Northern Ireland (Regional Rates and Energy) (No. 2) Bill - Second Reading

Part of the debate – in the House of Lords at 7:28 pm on 12th March 2019.

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Photo of Lord Lexden Lord Lexden Deputy Chairman of Committees, Deputy Speaker (Lords) 7:28 pm, 12th March 2019

My Lords, it is a great pleasure to follow my noble friend Lord Empey, and I will be reiterating some of the points he has made in relation to proper scrutiny.

Our debates on Northern Ireland inevitably evoke feelings of the deepest concern and great sadness in all parts of our House. There is no prospect of a swift resumption of devolution, and politicians of all parties shrink from the prospect of direct rule for reasons that are frequently rehearsed. Over a year has now passed without the slightest glimmer of serious optimism regarding the restoration of devolution, and an end to the political limbo—unprecedented in our modern history—into which our fellow countrymen and countrywomen in Ulster have been cast. Even the principal public services that are the responsibility of local councils elsewhere in our country lie beyond their democratic control. In Northern Ireland, Stormont is the upper tier of local government as well as a devolved legislature—something I have often urged the Government to bear in mind.

It was in February last year that the last serious hope of progress came and went. Yet, astonishingly, the Budget Bill before the House today has been presented to Parliament accompanied by comments that anticipate the imminent return of devolved institutions. The Bill’s Explanatory Memorandum, prepared by the Northern Ireland Office, tells us that the Government,

“sought to defer legislation as long as possible to enable the final decisions on the allocations to be made by a restored Executive”,

and to avoid,

“distracting from and undermining the work towards talks aimed at restoring an Executive”.

What work? What talks?

Fantasists must dwell in the Northern Ireland Office. Only they could believe that a breakthrough on devolution was possible while the Bill was in preparation. The House will surely decline to enter the office’s world of make-believe, and accept that, on the ludicrous grounds that it has given, the Bill should now be rushed through Parliament without serious scrutiny, in defiance of our long-standing opposition to unnecessary fast-track procedures, against which our Constitution Committee has so frequently warned.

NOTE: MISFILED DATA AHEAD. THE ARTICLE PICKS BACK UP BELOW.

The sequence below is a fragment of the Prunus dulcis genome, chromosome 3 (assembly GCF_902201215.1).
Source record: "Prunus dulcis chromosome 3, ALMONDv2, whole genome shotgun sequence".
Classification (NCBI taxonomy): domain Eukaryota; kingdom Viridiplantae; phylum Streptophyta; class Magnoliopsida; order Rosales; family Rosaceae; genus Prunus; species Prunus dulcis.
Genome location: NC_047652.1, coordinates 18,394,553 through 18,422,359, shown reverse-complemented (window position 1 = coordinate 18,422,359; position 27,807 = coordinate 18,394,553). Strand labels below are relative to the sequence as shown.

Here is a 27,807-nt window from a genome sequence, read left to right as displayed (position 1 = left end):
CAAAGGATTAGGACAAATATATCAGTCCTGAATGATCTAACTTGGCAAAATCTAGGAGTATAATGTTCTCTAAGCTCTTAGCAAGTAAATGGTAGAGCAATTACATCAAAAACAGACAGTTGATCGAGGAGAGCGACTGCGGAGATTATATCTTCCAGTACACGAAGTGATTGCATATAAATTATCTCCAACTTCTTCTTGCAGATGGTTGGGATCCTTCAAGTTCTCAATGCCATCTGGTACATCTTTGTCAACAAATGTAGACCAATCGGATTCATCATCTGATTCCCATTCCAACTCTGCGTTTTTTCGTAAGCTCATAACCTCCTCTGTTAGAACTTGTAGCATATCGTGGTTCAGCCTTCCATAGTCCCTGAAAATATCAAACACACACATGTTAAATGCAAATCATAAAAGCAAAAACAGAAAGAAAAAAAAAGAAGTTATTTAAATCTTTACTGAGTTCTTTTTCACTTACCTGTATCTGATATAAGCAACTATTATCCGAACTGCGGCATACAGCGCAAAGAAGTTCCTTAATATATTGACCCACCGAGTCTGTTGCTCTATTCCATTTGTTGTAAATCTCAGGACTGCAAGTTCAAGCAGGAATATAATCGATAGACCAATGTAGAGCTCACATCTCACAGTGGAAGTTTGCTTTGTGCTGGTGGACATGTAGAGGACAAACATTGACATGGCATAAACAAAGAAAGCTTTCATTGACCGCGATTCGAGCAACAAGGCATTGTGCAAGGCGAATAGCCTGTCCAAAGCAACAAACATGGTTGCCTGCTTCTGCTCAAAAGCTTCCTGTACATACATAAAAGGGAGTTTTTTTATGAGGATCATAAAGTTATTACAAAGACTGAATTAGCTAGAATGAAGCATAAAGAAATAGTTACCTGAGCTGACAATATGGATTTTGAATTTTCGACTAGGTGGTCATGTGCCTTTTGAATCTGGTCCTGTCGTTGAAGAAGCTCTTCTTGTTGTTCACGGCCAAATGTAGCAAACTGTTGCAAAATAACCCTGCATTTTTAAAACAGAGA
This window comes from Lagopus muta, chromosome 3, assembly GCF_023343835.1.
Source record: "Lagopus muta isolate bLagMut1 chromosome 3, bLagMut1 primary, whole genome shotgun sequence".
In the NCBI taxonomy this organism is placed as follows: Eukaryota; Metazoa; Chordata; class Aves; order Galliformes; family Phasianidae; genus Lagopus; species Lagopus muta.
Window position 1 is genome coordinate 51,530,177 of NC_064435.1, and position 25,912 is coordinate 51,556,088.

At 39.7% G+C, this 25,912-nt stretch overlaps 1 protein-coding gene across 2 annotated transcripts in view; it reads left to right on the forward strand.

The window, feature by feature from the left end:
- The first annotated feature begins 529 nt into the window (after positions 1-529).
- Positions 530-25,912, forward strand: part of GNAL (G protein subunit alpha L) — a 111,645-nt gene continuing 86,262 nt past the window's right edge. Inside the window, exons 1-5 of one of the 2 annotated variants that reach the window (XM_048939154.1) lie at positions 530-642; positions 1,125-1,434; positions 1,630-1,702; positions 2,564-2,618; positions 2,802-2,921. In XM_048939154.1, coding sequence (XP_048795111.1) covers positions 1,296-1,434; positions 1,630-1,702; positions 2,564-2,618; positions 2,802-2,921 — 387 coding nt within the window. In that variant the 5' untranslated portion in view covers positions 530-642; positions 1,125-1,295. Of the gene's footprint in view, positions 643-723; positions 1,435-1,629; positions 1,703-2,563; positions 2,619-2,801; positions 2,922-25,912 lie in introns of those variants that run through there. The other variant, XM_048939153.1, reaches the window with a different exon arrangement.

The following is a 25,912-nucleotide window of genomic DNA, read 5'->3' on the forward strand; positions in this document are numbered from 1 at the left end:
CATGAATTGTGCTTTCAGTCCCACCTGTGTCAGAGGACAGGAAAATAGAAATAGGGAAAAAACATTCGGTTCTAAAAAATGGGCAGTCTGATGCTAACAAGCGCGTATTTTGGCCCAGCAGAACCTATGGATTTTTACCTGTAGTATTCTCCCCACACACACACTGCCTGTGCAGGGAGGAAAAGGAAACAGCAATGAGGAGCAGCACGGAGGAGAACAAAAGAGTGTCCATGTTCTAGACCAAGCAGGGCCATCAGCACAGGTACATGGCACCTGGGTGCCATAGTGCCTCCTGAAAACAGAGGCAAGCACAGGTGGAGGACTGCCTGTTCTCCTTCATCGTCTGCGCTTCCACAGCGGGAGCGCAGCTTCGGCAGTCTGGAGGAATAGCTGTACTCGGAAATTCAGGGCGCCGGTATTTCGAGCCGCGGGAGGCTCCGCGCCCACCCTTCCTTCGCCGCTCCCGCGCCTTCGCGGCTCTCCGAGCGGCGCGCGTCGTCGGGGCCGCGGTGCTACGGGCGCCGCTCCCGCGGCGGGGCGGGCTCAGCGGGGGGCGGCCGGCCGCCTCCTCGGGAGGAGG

How have financial allocations to the Northern Ireland departments been determined? How will increased spending affect those public services to which extra resources have been given? Above all, to what extent will this Bill help reverse the current “decay and stagnation” in the public services, of which Mr David Sterling, head of the Northern Ireland Civil Service, has recently spoken. These questions cannot be answered because the necessary information has not been made available to Parliament, and the Northern Ireland Office’s unacceptable delay in producing the Bill has prevented its examination in committee. The Explanatory Memorandum states unapologetically:

“Due to the need to implement the Bill urgently, the Commons Northern Ireland Affairs Committee has not scrutinised the Bill in draft”.

It is extraordinary that the Secretary of State should have approved such conduct.

The same criticisms apply, perhaps even more forcibly, to the other Bill being rushed through Parliament. It will make drastic changes to the Province’s renewable heat scheme, adding still further to the huge controversy with which the scheme has been surrounded since its start. The livelihoods of small businessmen are being placed in jeopardy. Yet this Bill is to be denied full examination by Parliament. However, it is good news that there is to be a separate Committee stage in this House next week. The Government should give an unequivocal pledge today that these are the last major Northern Ireland Bills that they will bring forward without making adequate information and time available to enable both Houses of Parliament to carry out their work of scrutiny and debate, which is all the more essential in the absence of devolved government.

I referred at the outset to the feelings of sadness with which the affairs of Northern Ireland are surrounded. I feel especial personal sadness this month. On 30 March it will be exactly 40 years since Airey Neave was murdered. I had been his political adviser for nearly two years. Those who killed him have never been brought to justice, and the crime has taken its place alongside so many other terrorist atrocities for which no one has been punished. Forty years ago, efforts to restore power-sharing devolution had failed. Thanks to Airey Neave, the Conservative Party had a plan to put the public services vested in Northern Ireland as the upper tier of local government back under the control of elected representatives, pending the return of devolved government. After the 1979 general election, the Northern Ireland Office scotched that plan. It would not necessarily serve as an exact blueprint for Ulster today, but perhaps the initiative that Airey Neave proposed should spur us to contemplate new approaches to the government of a part of our country which meant a great deal to him, and which deserves better government than it possesses today.